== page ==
Q. What would you tell someone considering your career?

A. Talk to someone about all the reasons that you shouldn’t do it and if you still think you are up for it … then jump in with both feet. It is an uphill climb but an incredible career. Few people who start out make it past their first 5 years in the business. Personally, I wish more younger people would consider this profession; however, the industry is set up and run by people who have been doing it for 20 or 30 years now, so things are a bit dated, especially technology and how they approach those considering the business. Most professionals focus on the numbers and are more aggressive in their approach with people; I disagree with this philosophy, and in my early years it has taken me longer to forge my own path at times because I have refused to settle for the way things were presented to me. For me this business is and always will be about the people and not about the numbers. I agree with setting business goals, don’t get me wrong, but people are people, not numbers. When someone asks me about the business, I start with a list of things that I wish someone told me about the business. If they are still interested after that, then this may just be the career for them, but they need to know the good and the hurdles along the way.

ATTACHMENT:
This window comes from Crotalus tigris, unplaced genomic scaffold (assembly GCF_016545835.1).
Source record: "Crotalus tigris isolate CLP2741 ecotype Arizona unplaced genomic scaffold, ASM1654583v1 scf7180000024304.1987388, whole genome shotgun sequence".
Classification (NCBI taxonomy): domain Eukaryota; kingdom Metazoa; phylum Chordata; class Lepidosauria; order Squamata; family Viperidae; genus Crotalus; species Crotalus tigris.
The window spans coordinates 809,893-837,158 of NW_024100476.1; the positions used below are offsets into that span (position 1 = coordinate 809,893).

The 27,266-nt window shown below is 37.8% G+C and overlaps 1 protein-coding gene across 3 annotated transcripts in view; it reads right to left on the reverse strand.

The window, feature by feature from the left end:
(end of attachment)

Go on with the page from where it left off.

Q. In your opinion, what is the biggest financial mistake most people make?